Lauren Connell, Managing Associate at The Volkov Law Group, joins us again for a posting about positive training — what you can do as opposed to what you cannot do. Her profile is here and she can be reached at email@example.com.
Your employees know that a suitcase full of cash given to a foreign government procurement officer to win a contract is a bribe and prohibited by the FCPA. That’s an easy one.
Most of your employees probably know that a $10,000 gold-encrusted crystal base given to a government procurement officer to win a contract is a bribe. That’s also a relatively easy one.
But what about a request by a sales manager to send a government official’s spouse $100 worth of flowers to congratulate her for a business accomplishment?
What about a request by a foreign government official for your company to foot the bill on putting a new roof over an elementary school at a local school?
When it comes down to it, many of these issues are decided not based on any hard and fast rule but depend on the presence of corrupt intent. How do you read someone’s mind to determine if the gift or action is given with intent to induce the recipient to act contrary to his or legal obligations as a government official?
The DOJ/SEC’s FCPA Guidance looks to measure the amount spent, the surrounding circumstances, the nature of the relationship and other factors to ascertain the actor’s intent. That is not an easy issue to resolve for lawyers, CCOs and others responsible for compliance.
These are the tougher questions; are your employees prepared to handle them? One of the biggest mistakes made in the compliance world is to train employees on what the law says instead of what the real world is going to say to them. Companies get so focused on telling their employees what they cannot do (“don’t give bribes,” “don’t give lavish gifts”) that they forget to tell their employees what they can and should do.
Employees should feel comfortable offering small gifts or other tokens of respect for potential clients. Employees can help your company function as a responsible member of the community, including supporting local charitable causes. Compliance cannot just be about what is illegal, it should also be about what is legal.
This approach should be reflected in your training program, and also your Code of Conduct and Anti-Corruption policy. To do business successfully you need to empower your sales force, not limit them. A compliance department that is always telling people no, no, no is going to be seen as an obstacle to get around instead of a value-added partner in the company’s united effort to grow and compete worldwide.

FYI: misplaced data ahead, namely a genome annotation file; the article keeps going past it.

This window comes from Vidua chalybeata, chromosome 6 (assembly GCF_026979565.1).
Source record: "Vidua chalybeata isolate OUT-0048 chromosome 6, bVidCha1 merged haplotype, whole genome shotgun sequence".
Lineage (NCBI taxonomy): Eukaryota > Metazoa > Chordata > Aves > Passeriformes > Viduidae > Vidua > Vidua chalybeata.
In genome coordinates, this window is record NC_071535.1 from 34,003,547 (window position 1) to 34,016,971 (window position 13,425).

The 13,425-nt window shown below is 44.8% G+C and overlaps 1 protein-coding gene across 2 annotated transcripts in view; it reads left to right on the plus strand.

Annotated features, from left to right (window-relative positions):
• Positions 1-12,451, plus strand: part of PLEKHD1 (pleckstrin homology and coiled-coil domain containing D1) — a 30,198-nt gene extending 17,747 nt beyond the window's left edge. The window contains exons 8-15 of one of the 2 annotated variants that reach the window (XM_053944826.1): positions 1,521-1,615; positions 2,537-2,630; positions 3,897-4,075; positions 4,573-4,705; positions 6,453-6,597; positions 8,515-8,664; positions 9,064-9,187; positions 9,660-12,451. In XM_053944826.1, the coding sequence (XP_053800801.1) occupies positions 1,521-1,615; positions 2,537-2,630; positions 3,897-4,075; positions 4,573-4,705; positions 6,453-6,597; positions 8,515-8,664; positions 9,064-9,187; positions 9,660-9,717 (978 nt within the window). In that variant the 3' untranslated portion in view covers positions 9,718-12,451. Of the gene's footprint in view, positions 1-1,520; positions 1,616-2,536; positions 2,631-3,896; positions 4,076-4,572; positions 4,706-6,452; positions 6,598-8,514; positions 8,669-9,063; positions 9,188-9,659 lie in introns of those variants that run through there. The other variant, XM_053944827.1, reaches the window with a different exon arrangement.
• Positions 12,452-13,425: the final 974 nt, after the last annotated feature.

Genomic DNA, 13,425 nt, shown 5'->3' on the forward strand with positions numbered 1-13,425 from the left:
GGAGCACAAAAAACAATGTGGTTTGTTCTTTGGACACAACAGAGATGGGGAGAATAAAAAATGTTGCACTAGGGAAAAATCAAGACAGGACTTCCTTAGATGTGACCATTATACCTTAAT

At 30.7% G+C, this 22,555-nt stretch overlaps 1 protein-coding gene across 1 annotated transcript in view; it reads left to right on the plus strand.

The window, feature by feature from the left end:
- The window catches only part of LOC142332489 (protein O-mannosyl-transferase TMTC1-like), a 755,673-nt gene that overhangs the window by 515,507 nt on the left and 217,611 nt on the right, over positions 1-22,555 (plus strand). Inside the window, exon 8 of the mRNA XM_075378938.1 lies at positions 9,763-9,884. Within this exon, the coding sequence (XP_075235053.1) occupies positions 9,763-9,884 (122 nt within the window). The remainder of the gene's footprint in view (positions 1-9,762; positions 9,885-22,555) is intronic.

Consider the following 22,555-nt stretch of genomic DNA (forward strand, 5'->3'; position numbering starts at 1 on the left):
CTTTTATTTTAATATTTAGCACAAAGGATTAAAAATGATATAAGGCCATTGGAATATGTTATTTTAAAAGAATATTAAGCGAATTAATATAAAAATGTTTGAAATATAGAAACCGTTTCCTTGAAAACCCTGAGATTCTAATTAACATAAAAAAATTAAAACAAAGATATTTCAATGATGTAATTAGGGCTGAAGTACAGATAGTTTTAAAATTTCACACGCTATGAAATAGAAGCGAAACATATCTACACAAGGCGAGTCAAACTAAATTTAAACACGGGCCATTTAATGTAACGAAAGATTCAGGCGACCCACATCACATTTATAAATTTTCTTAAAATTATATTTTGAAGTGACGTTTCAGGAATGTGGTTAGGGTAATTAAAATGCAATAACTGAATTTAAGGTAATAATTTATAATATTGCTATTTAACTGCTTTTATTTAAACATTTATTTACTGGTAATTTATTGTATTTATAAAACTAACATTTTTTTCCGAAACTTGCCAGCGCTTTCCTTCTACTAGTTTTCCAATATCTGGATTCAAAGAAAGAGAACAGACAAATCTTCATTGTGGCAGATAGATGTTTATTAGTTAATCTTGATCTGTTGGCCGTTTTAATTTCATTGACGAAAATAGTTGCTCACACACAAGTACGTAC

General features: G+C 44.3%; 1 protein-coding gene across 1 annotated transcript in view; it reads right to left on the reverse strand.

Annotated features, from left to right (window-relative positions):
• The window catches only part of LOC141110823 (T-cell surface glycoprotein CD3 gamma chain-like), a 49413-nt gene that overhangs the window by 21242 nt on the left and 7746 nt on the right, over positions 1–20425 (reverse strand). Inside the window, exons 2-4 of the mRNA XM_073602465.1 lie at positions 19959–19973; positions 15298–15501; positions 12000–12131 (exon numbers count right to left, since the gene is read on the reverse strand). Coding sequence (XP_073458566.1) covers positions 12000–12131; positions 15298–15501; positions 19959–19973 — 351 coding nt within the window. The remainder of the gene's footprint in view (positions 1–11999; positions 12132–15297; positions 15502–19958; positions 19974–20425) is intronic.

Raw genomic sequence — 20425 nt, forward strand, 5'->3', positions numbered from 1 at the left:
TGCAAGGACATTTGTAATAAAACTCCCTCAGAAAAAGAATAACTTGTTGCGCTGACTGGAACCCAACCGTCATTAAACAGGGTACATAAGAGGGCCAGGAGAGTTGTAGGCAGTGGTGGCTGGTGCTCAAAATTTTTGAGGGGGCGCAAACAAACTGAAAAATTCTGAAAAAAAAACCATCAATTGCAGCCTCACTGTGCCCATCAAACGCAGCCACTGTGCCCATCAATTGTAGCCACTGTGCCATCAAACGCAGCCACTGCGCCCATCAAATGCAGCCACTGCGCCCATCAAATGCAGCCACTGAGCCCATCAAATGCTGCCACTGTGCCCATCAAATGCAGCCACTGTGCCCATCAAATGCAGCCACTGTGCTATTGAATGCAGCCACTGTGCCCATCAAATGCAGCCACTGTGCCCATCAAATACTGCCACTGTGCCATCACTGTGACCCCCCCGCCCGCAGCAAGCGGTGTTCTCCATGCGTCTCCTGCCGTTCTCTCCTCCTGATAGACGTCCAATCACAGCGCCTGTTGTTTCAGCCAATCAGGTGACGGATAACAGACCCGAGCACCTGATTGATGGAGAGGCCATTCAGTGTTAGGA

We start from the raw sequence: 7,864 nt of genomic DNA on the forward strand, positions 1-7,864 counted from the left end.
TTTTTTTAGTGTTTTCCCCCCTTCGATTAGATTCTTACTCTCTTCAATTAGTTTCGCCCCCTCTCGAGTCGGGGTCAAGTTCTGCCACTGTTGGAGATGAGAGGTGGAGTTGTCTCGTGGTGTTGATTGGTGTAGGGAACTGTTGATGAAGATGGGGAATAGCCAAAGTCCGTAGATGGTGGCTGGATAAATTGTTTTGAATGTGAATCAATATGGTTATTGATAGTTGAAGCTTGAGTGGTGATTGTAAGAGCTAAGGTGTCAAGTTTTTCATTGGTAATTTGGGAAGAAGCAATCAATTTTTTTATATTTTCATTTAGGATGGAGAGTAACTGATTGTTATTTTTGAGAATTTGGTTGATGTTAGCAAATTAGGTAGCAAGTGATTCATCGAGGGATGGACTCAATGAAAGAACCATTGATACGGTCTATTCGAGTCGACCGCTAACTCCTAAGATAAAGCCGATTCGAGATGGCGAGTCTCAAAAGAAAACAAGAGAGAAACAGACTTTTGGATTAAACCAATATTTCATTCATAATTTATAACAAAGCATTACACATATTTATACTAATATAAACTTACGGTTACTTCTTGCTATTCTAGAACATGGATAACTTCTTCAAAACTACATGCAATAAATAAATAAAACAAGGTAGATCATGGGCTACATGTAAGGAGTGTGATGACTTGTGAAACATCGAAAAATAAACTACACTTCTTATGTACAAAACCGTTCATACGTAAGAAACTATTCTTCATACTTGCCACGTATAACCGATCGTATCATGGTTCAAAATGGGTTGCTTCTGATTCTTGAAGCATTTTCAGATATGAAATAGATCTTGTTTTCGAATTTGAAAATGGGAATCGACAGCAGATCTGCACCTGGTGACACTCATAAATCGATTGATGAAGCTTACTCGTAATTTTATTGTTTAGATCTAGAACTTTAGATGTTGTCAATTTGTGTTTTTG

In a perfect world it would be possible to give everyone a copy of the FCPA’s anti-bribery provisions and say go forth and be successful while obeying the law.
But the world isn’t perfect. You need to train your executives, sales managers, and other employees how to operate in difficult business environments, and how to respond in situations that are not black and white. That requires more than basic anti-corruption training; it requires careful considering of the types of places your company does business and the types of questionable situations they might run into. There is no one-size-fits all for compliance training.
Helping your employees understand compliance from a real-world perspective is key to an effective compliance program and to ensuring that compliance becomes a part of growing the business instead of limiting it. A compliance training program that tells your employees what they can do (along with what they can’t) can also be a valuable competitive advantage. Employees and sales personnel who are confident in their understanding of the FCPA will do business assuredly and form more secure relationships with potential government customers. They will be confident in what they can do to improve their relationship with potential customers and the community instead of being scared of what they can’t do.
The compliance field has long suffered from focusing too closely on trying to fit the world into “wrong” and “right” boxes. Until your compliance program starts focusing on the real world and all the unique circumstances your employees might find themselves it will be seen as another out-of-touch mandate from a department more focused on blocking business than supporting it.